Daily Yacht Boat News
Orient Express and Explorer heading for Waglan. Rolex China Sea Race 2018. - photo © photo RHKYC / Guy Nowell
Orient Express and Explorer heading for Waglan. Rolex China Sea Race 2018. - photo © photo RHKYC / Guy Nowell

Rolex China Sea Race 2018

The Rolex China Sea Race fleet is well on its way to Subic Bay by now, having started the 565nm race yesterday, Wednesday, at 11.20h.

From the traditional start line in front of the RHKYC Kellett Island club house overlooking Victoria Harbour, 29 boats contesting the 29th edition of Asia’s premier blue water classic worked their way east and south out of the harbour in 10-12 kts of breeze under cloudy skies.

For anyone out on the water, the surprise was seeing the RP66, Alive, cross tacks with Karl Kwok’s MOD70 Beau Geste at Shau Kei Wan and lead the big tri out through the Lei Yue Mun gap towards Cape Collinson – just. It was a sweet moment for the current China Sea Race record holder, but it was never going to last long. As soon as the in-harbour tacking exercises were over, Beau Geste gathered up her skirts and took off at pace for the Philippines. Latest reports predict arrival at Subic Bay before nightfall today, Thursday. If it comes to pass, it will be the third time that Kwok has held the record.

flew in to Kosirae (yup, I had to look it up on Google Earth, too!), fixed the bearing, and sailed 3,000nm to Hong Kong in 10 days, arriving at the RHKYC early on Sundat evening and just in time for Monday’s Welcome Reception. A sterling effort indeed.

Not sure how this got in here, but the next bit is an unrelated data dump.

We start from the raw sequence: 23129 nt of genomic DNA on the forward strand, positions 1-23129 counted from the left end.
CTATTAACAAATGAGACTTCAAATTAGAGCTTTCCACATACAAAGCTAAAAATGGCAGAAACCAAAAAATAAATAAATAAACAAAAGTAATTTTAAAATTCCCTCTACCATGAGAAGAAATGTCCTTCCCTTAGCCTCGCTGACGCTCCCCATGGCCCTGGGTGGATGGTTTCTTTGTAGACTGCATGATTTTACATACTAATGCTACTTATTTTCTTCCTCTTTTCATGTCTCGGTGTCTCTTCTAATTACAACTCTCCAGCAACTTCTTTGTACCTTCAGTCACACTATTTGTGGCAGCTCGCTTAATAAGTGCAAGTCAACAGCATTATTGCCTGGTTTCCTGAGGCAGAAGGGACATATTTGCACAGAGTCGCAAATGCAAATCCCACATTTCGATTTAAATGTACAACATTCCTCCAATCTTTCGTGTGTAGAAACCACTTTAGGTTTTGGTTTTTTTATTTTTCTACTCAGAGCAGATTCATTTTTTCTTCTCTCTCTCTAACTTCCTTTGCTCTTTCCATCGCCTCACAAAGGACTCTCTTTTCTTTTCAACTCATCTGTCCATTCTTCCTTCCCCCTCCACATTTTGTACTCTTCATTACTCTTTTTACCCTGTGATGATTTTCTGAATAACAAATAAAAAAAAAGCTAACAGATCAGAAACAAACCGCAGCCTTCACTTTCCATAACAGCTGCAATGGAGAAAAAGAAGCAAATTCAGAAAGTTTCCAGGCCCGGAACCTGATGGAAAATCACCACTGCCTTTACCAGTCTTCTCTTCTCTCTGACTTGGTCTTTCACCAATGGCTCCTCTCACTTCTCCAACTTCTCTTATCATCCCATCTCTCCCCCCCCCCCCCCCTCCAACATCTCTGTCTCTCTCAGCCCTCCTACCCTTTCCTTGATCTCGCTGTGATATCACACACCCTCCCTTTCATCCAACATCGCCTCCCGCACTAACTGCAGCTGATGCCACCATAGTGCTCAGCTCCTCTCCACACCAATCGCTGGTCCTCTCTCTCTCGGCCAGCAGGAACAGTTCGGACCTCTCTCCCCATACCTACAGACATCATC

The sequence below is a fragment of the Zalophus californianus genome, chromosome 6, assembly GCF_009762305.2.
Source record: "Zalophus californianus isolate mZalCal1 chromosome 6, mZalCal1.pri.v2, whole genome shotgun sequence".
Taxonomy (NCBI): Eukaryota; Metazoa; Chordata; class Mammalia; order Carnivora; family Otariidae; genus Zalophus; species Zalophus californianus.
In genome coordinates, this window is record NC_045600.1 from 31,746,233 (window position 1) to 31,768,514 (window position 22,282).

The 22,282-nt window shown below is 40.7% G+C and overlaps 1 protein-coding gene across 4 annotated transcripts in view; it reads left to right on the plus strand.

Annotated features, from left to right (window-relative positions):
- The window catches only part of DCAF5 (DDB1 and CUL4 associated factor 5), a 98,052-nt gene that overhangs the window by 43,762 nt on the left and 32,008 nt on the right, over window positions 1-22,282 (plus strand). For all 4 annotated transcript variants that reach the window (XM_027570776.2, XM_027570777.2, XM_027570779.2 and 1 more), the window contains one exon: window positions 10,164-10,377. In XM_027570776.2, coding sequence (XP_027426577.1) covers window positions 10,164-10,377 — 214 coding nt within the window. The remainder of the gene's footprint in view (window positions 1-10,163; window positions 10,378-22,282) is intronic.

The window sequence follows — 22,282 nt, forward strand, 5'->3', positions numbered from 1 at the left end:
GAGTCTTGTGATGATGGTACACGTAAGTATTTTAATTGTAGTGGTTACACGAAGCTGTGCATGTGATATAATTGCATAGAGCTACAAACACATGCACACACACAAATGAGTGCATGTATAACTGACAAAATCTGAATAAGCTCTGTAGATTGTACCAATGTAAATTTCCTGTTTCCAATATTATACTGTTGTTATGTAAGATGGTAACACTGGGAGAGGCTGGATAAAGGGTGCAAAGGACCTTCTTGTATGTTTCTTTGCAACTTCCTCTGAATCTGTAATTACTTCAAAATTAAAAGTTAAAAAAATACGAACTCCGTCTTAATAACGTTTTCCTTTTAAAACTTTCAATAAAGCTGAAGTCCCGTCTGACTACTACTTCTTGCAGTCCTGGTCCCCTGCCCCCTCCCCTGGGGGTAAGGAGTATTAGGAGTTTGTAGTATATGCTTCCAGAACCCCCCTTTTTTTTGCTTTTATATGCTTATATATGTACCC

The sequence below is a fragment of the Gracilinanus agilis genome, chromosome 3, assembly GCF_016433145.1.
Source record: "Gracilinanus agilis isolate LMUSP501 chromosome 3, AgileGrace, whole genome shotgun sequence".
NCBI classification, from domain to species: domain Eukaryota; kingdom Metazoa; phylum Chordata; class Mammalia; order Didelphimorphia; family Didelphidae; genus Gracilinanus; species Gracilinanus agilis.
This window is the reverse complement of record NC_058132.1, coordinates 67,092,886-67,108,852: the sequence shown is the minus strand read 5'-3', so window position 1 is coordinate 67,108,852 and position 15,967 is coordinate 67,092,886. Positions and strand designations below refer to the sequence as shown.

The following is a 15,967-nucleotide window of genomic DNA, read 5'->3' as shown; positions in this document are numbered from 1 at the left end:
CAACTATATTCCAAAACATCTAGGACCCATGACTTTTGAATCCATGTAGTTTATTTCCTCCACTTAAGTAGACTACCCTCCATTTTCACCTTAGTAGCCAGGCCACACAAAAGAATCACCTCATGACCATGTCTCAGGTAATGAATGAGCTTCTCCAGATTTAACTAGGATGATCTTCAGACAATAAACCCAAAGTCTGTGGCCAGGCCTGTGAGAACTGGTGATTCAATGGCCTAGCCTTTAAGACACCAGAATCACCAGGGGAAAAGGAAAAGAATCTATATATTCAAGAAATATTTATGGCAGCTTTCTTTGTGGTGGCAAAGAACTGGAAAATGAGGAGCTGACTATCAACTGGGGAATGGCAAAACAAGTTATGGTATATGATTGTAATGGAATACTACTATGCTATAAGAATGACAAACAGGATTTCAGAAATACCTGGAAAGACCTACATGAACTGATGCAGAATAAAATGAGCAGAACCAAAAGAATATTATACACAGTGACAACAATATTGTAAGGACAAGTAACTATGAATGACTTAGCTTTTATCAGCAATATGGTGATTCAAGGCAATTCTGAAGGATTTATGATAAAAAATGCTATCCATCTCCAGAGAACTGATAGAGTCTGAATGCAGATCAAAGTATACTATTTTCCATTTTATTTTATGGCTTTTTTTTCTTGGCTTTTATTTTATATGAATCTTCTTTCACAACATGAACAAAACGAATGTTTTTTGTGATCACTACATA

Whilst Defender (Alive) and Pretender (Beau Geste) looked as if they were having a private dogfight at the pin end, the noisy action was all down near the Committee Boat, with lots of noise, a bump (Ambush and Sitka), and three boats OCS. And then it was game on to find the fastest route past North Point, Tai Koo Shing and Shau Kei Wan to Lei Yue Mun. After that, there was the close reach past Cape Collinson and Shek O as far as TCS3 (to port, of course) and then everyone hardened up just a shade to leave Waglan Island to starboard. (After that of course, ‘Waglan Rules’ come into play – stealth mode for the whole fleet, so to speak).

Mach 2 and Kingsman at Lei Yue Mun. Rolex China Sea Race 2018. - photo © photo RHKYC / Guy Nowell

Mach 2 and Kingsman at Lei Yue Mun. Rolex China Sea Race 2018. – photo © photo RHKYC / Guy Nowell

Except for the Yellowbrick trackers, feeding back the info every 30 minutes. A couple of hours later, and MOD70 Beau Geste was all lit up and losing the fleet at 25kts and somethimes more, with Alive trying to hang at half the speed. Before the race Karl Kwok said, “If we can break the record, it will be merely incremental, not something dramatic.” Hmm.

Phoenix. Rolex China Sea Race 2018. - photo © photo RHKYC / Guy Nowell

Phoenix. Rolex China Sea Race 2018. – photo © photo RHKYC / Guy Nowell

First thing this morning and Beau Geste was being forecast a finish before dark today – that would be something of the order of an 18-hour trip, and that’s hardly ‘incremental’. With a bandit like Beau Geste on the scene (and, we hear, ORMA60 Team Australia heading to Asia very shortly), the RCSR Committee may like to start thinking about splitting the race records into monohull and multihull.

At time of writing, Beau Geste has ground to a near halt some 85nm northwest of Subic, and are going to need a lot of puff to finish in daylight today. Alive have reported ‘cruising’ conditions, “flat water, and we haven’t had a sail change since the start.”

A substantial gallery of start-day images can be found at www.guynowell.com

by Guy Nowell

About YachtBoatNews